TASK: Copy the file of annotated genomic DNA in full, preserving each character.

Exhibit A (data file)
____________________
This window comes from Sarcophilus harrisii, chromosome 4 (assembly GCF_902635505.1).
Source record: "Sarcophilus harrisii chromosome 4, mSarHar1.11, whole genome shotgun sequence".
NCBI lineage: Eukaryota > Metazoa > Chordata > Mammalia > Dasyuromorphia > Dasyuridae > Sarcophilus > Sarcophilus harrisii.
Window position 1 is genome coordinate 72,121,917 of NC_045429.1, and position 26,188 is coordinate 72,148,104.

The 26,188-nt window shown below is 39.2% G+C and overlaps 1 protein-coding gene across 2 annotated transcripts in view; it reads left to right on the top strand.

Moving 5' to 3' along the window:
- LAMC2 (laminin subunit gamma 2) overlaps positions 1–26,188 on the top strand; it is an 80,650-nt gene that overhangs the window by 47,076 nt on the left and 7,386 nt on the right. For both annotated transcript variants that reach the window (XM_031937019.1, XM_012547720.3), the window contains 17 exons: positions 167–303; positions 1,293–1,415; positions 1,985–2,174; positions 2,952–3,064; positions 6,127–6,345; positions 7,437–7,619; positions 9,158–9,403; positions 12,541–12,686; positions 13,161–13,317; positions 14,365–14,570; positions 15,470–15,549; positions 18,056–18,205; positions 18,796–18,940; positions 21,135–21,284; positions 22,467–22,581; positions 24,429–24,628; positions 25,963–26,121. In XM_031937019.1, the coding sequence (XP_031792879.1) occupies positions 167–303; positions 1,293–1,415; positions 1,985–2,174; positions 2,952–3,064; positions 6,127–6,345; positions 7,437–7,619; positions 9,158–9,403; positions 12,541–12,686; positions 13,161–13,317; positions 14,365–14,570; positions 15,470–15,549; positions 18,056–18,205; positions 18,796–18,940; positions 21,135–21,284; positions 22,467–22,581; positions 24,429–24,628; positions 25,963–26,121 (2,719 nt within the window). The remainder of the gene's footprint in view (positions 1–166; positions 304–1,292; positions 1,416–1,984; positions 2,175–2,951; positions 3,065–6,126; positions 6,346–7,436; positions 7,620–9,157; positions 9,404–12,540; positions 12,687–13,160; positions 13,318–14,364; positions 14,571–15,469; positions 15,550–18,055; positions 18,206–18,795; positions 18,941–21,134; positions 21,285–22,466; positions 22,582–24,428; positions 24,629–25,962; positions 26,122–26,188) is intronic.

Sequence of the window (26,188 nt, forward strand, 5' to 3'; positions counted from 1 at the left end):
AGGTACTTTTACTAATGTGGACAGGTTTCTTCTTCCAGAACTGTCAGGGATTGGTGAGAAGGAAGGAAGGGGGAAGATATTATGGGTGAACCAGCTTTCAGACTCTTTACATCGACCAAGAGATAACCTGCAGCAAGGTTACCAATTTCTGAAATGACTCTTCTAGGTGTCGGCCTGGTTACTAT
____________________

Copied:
This window comes from Sarcophilus harrisii, chromosome 4 (assembly GCF_902635505.1).
Source record: "Sarcophilus harrisii chromosome 4, mSarHar1.11, whole genome shotgun sequence".
NCBI lineage: Eukaryota > Metazoa > Chordata > Mammalia > Dasyuromorphia > Dasyuridae > Sarcophilus > Sarcophilus harrisii.
Window position 1 is genome coordinate 72,121,917 of NC_045429.1, and position 26,188 is coordinate 72,148,104.

The 26,188-nt window shown below is 39.2% G+C and overlaps 1 protein-coding gene across 2 annotated transcripts in view; it reads left to right on the top strand.

Moving 5' to 3' along the window:
- LAMC2 (laminin subunit gamma 2) overlaps positions 1–26,188 on the top strand; it is an 80,650-nt gene that overhangs the window by 47,076 nt on the left and 7,386 nt on the right. For both annotated transcript variants that reach the window (XM_031937019.1, XM_012547720.3), the window contains 17 exons: positions 167–303; positions 1,293–1,415; positions 1,985–2,174; positions 2,952–3,064; positions 6,127–6,345; positions 7,437–7,619; positions 9,158–9,403; positions 12,541–12,686; positions 13,161–13,317; positions 14,365–14,570; positions 15,470–15,549; positions 18,056–18,205; positions 18,796–18,940; positions 21,135–21,284; positions 22,467–22,581; positions 24,429–24,628; positions 25,963–26,121. In XM_031937019.1, the coding sequence (XP_031792879.1) occupies positions 167–303; positions 1,293–1,415; positions 1,985–2,174; positions 2,952–3,064; positions 6,127–6,345; positions 7,437–7,619; positions 9,158–9,403; positions 12,541–12,686; positions 13,161–13,317; positions 14,365–14,570; positions 15,470–15,549; positions 18,056–18,205; positions 18,796–18,940; positions 21,135–21,284; positions 22,467–22,581; positions 24,429–24,628; positions 25,963–26,121 (2,719 nt within the window). The remainder of the gene's footprint in view (positions 1–166; positions 304–1,292; positions 1,416–1,984; positions 2,175–2,951; positions 3,065–6,126; positions 6,346–7,436; positions 7,620–9,157; positions 9,404–12,540; positions 12,687–13,160; positions 13,318–14,364; positions 14,571–15,469; positions 15,550–18,055; positions 18,206–18,795; positions 18,941–21,134; positions 21,285–22,466; positions 22,582–24,428; positions 24,629–25,962; positions 26,122–26,188) is intronic.

Sequence of the window (26,188 nt, forward strand, 5' to 3'; positions counted from 1 at the left end):
AGGTACTTTTACTAATGTGGACAGGTTTCTTCTTCCAGAACTGTCAGGGATTGGTGAGAAGGAAGGAAGGGGGAAGATATTATGGGTGAACCAGCTTTCAGACTCTTTACATCGACCAAGAGATAACCTGCAGCAAGGTTACCAATTTCTGAAATGACTCTTCTAGGTGTCGGCCTGGTTACTAT